A spiritual tigress. So, really I think, one of the most beautiful ways we can serve our yoga practice is to figure out how we can really serve our planet, and serve our children, and serve our men, and serve our world. So shakti, this word means power, has a way of working in the Divine Feminine in asana. And so, again, many of the practices of the physical body that we have received, and by the way most people practicing yoga in the United States are women, most of us are women. I think the number is at about 80%.

And yet most of the practices, if not all, have come through the male body. At the end of the day, this doesn't matter, but while we are in the practice of becoming more Christ-like, more Buddha-like, more Mother Theresa-like, while we're in that practice we have to honor the fact that we are in duality. And so the asanas, over time what I believe will happen, is that the more that we activate this Divine Feminine, in both men and women, our asanas will start to look different. Many of the asanas, if not all that we practice now came from the beautiful lineage that I operate in as well from Krishnamacharya, who gave these practices to young boys. It's not a bad thing.

But how does this translate into a 30, 40, 50, 80 year-old female body? We really need to look at that. So as men and women activate the Divine Feminine in themselves, our asanas may look different, they may look more feminine, they may have more rounded edges, they may be more circular instead of so linear and arrow-like. I'm shooting the arrow of war. What the feminine does, she holds.

So I just want to make room for that to come through in your own experience, and in the experience of our yoga culture at large. Shiva Rea talks about this as sahaja asana. That the asana begins to emerge spontaneously out of this direct connection with my life force. I can't help but move my body into this pose because there's this love force that is blazing my heart that wants me to move, and shake, and dance, and blaze, in the words of Rumi. And so we need to make room for this in our culture.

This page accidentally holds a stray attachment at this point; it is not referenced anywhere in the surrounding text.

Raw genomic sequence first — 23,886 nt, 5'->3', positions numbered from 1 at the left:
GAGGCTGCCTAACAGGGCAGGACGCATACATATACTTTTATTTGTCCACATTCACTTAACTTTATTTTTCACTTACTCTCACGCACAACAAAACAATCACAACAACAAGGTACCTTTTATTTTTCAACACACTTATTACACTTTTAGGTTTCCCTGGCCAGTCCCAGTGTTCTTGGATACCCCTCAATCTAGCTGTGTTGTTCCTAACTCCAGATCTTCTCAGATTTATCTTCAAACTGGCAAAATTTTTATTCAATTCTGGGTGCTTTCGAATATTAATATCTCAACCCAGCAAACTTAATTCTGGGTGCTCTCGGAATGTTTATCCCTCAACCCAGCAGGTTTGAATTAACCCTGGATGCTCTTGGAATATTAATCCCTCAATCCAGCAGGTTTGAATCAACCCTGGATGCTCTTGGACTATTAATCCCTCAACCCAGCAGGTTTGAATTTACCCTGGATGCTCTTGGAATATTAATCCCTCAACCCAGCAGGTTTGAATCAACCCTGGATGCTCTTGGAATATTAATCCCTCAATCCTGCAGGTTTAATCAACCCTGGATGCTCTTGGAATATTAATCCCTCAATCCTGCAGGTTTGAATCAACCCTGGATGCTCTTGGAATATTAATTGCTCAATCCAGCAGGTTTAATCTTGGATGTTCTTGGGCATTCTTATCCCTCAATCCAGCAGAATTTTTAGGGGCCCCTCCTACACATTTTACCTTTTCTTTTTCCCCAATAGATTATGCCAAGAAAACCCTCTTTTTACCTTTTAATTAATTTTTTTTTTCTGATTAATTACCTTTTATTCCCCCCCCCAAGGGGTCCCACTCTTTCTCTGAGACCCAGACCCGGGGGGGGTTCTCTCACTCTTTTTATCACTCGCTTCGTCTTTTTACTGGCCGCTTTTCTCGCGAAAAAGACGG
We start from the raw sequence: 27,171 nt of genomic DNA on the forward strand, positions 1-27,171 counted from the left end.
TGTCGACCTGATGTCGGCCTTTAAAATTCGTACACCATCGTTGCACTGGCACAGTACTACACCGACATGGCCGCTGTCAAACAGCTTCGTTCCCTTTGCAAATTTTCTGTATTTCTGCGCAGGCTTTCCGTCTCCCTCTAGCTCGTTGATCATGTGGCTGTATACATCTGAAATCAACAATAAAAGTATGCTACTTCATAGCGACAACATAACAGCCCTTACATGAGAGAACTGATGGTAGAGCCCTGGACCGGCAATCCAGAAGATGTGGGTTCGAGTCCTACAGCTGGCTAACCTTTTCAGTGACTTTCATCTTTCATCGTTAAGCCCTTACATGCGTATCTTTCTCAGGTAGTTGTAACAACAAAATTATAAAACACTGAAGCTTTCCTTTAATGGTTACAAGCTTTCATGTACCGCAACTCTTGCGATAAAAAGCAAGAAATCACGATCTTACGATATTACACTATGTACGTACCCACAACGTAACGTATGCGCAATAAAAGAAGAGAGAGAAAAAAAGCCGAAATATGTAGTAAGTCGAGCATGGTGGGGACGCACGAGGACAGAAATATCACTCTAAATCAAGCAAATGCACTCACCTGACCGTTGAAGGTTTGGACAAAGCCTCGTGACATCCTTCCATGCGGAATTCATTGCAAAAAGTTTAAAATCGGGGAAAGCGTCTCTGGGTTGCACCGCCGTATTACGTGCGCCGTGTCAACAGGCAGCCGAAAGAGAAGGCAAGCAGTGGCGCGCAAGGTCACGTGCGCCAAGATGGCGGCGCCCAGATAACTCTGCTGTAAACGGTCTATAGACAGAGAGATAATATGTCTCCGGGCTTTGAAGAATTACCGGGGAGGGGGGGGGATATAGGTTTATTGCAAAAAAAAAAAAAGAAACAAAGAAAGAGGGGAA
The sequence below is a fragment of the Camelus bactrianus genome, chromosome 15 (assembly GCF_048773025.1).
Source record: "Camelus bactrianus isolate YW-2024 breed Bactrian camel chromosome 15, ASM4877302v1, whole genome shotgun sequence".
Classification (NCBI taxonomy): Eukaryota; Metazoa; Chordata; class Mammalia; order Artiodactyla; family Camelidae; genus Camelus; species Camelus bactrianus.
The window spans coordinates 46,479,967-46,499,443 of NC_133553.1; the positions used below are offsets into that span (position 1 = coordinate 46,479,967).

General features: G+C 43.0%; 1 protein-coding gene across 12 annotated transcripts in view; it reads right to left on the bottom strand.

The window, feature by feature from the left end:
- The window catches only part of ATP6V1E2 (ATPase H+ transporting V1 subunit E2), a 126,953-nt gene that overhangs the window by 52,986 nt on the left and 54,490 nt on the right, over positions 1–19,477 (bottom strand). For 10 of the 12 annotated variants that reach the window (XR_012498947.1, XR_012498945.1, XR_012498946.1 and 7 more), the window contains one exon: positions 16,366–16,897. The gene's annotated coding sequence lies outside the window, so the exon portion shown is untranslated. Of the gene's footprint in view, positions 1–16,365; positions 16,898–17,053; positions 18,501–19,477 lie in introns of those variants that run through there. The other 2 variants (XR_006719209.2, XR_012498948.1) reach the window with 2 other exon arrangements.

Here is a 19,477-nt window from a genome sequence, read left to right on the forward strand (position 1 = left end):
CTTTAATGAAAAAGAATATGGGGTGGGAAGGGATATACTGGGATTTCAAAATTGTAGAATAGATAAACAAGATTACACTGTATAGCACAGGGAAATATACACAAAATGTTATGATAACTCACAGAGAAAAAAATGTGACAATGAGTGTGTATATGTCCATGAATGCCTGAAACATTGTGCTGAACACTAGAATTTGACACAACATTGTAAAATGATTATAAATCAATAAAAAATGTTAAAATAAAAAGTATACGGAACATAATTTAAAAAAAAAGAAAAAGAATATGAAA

This isn't to say we abandon alignment, no, we need it all. We need it all, we need it all. That's what the Divine Mother says, we need all of it. The first asanas came to us in this way. There's a word for this, it's pranatana.

That is the original word for asana, that out of prana, out of my experience of my own creative life pule, the thing that knows how to make me and destroy me, and sustain me, I move my body. So the Divine Feminine is longing for this. I have a nice talk if you want to tap into it after you watch this one on the emotions. And I think this, again, in men and women is tapping into a very feminine form, feeling, beginning to honor feelings as important, that they are as vital, and that they are as intelligent as rational thought. And we have these patriarchal understandings in our language, such as, "Oh, I lost my head," or "I wasn't thinking rationally." And what I am offering up as something to chew on, is well maybe we need to not think rationally only.

Maybe we need to also feel. And so emotions can be powerful entry points into the deepest forms of meditation. Not only do we need the transcendence of non-attachment and silence, but we also need the raw, wild tiger of anger, and fury, and passion to be a part of our discussion on the yogic enlightenment process. Lastly, I believe that nature is also our greatest guru in the Divine Feminine path, our greatest lover, as my friend Kiera and I were discussing, and our greatest teacher, and so really men and women coming into seeing our care-taking of nature as one of the highest yogic pursuits, taking care of children, taking care of water, taking care of animals, taking care of the food that we eat, really is the Divine Feminine way and should be held as the most important highest yoga. Lastly I want to leave you with the idea, there's a Lauren Hill lyric from the Fugees where she says, "You're poppin' yang like you got yin." This is the essence of the Divine Feminine.

Don't think that you can enter into your warriorship, don't think that you can be in the power of the thrust forward, until you have deeply humbled yourself into the yin element of being soft, of having the reserves, of having both your tiger, all four of your tiger paws on the ground that you walk on. This is the Divine Mother, this is the yin of the yang, and this is the Divine Feminine that I really hold in my heart that I am personally beginning to honor more and more and become a servant to, and I really beg you, as women and men, to begin to serve this yin, this divine female, feminine force, and I promise you that when you do it will give you back ten fold and you'll be able to become an even more powerful force of yang on the planet. Thank you.

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1 person likes this.
girl power!